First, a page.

While studies still support the idea that a child is safer in school than they are in a car, the rising rate of acts of violence in school still raises red flags for some. Acts of school violence can occur anywhere and can have many different causes, making them difficult to track and study. So what can schools do to stay safe? For the Holt School District, most doors are locked with security cameras. The school resource officer, Mary Hull, a local deputy, is on-call for the district’s eleven different buildings.
In 2009 Holt Public Schools with the help of the surrounding community and Lansing Community College, wanted to make it possible for students to further their education, even if they didn’t have the financial means. That’s when then-Holt Public Schools Superintendent, Dr. Johnny Scott, along with his board members founded the H.O.L.T. scholarship program, with the first scholarships being given out in 2011. H.O.L.T. stands for Helping Others Learn Together. This fund will help children who are at risk of not furthering their education access two years of free tuition at Lansing Community College in exchange for graduating from Holt High School. According to the H.O.L.T Scholarship Program information, a student is eligible based on the U.S. Department of Education’s criteria for at-risk students. The U.S. Department of Education website states that the criteria includes race, whether the student live in a single parent home and whether the student’s family income is on or below the poverty line.
A continuous battle has been raging between parents and Holt Public School administrators over the last two years in what is appropriately being called the “switch.”
The “switch” refers to the creation of a North Campus, which is located across the street from the high school, where only seniors have classes. The intent was for seniors to get a feel for what it would be like to navigate a college campus and to be responsible for getting to class on time. According to Holt Public Schools Superintendent Dr. David Hornak, most students and teachers are in support of the stand-alone North Campus, but it’s the parents who have the most concerns. While students seem to be more concerned about parking issues in the winter and the possibility of having open lunches, parents are most concerned over the safety of their children walking back and forth between campuses. Jennifer Bertram, the mother of two Holt High School graduates, is just one of many parents who has outwardly protested the “switch.”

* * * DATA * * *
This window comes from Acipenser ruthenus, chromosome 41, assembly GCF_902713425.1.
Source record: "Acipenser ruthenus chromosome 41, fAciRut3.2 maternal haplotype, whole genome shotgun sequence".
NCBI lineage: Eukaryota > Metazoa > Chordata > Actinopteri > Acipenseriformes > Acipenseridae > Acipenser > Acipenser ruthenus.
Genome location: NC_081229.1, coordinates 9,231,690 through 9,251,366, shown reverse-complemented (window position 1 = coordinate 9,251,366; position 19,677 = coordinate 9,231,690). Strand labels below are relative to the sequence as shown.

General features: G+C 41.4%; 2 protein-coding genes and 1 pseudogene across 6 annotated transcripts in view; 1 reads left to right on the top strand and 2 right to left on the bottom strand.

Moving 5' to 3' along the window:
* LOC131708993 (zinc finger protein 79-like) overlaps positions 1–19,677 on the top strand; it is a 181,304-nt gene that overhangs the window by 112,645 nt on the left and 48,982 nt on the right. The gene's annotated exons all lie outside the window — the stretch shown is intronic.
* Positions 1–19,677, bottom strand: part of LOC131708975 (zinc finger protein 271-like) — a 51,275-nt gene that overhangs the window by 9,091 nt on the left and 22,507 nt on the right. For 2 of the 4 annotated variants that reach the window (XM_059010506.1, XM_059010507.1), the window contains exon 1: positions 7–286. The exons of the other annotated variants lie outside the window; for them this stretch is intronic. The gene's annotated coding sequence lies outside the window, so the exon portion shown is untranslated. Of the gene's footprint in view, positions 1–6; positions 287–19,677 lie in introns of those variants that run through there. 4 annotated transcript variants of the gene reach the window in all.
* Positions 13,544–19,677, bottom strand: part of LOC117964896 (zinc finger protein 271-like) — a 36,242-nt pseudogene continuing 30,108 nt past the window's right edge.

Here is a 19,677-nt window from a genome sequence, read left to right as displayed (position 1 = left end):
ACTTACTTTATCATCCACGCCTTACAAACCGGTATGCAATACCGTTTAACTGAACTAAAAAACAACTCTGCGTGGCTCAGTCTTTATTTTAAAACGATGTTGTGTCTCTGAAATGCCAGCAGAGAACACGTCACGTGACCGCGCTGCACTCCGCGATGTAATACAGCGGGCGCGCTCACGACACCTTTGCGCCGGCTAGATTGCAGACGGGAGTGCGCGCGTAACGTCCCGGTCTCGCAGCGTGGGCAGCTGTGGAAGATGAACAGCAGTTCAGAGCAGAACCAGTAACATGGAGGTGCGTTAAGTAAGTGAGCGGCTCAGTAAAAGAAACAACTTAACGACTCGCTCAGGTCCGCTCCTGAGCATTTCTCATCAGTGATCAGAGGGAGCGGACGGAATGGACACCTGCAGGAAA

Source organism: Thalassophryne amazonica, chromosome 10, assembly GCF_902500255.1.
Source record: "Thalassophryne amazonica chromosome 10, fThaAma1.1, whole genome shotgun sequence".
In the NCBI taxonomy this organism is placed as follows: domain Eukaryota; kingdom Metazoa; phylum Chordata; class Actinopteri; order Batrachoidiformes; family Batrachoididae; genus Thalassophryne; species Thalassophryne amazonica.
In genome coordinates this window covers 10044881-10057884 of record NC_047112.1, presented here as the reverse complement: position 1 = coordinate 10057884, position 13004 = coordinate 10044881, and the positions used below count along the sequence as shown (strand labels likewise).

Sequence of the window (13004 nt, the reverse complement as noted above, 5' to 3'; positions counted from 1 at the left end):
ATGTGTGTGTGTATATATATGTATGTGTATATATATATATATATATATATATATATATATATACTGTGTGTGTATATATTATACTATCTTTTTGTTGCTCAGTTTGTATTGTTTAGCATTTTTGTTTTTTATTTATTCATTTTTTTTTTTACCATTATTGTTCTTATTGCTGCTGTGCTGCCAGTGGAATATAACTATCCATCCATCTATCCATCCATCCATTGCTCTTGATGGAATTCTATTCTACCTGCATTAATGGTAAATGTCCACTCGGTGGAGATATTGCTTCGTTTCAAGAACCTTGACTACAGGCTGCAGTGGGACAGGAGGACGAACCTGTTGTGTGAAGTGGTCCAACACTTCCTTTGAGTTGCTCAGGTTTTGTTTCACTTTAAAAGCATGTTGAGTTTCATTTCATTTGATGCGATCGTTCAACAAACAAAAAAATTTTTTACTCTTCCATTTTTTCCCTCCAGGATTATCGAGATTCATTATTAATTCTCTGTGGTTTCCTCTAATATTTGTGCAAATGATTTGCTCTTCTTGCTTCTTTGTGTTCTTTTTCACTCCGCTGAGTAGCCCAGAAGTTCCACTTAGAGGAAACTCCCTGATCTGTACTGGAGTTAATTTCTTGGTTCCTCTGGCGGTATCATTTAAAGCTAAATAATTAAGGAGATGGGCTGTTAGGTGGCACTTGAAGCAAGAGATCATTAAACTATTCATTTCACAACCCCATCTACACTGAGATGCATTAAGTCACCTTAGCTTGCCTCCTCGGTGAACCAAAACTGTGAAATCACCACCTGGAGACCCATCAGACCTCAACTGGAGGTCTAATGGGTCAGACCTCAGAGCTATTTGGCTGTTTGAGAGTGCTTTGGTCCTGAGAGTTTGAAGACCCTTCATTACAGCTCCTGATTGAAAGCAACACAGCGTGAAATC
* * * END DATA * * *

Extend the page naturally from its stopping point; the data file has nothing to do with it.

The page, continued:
“We were passionately opposed to the plan laid out by the district…” said Bertram.
Back in the 1970s when Holt Public Schools Superintendent David Hornak went to school, every student was taught the exact same thing the exact same way whether they could understand it or not. “Back when I went to school it was ‘this is the way you’re going to be taught. If you get it, great. If you don’t, that’s your problem,’” Hornak said. “Whatever teachers were instructed to teach is what they taught and they just hoped it stuck with the majority of students.”
Having worked in the Holt Public School District for 22 years now, Hornak shed some light on the program that the district now uses to evaluate each individual student and how they try and meet their needs.
By Aundreana Jones-Poole
Holt Journal Staff Reporter
The Holt School District is giving parents a choice between sending their children to traditional or balanced calendar schools. A balanced calendar still gives students the same 180-day school semester as a traditional calendar, but doesn’t allow students a three-month summer vacation. Instead, it is reduced to eight weeks or less. Breaks of typically two weeks are given to students in the fall, around the holidays in winter, and in the spring. The Holt School District has two balanced calendar elementary schools, Horizon and Sycamore, both kindergarten through fourth grade, but isn’t currently making any initiatives to convert the other nine traditional calendar schools into balanced calendars, according District Superintendent David Hornak.
The Holt Public School District and the community of Holt have a very unique relationship. They share facilities without exchanging money. According to Delhi Township Supervisor C.J. Davis, they are in the 1 percent of communities in the nation that do this. “I dare you to find another community that does this, except for extremely small towns where they don’t have a choice,” Davis said. “The schools and township coordinate as much as possible, we try to work together with no money exchange.”
“If we need the auditorium, they check their schedules and let us have it.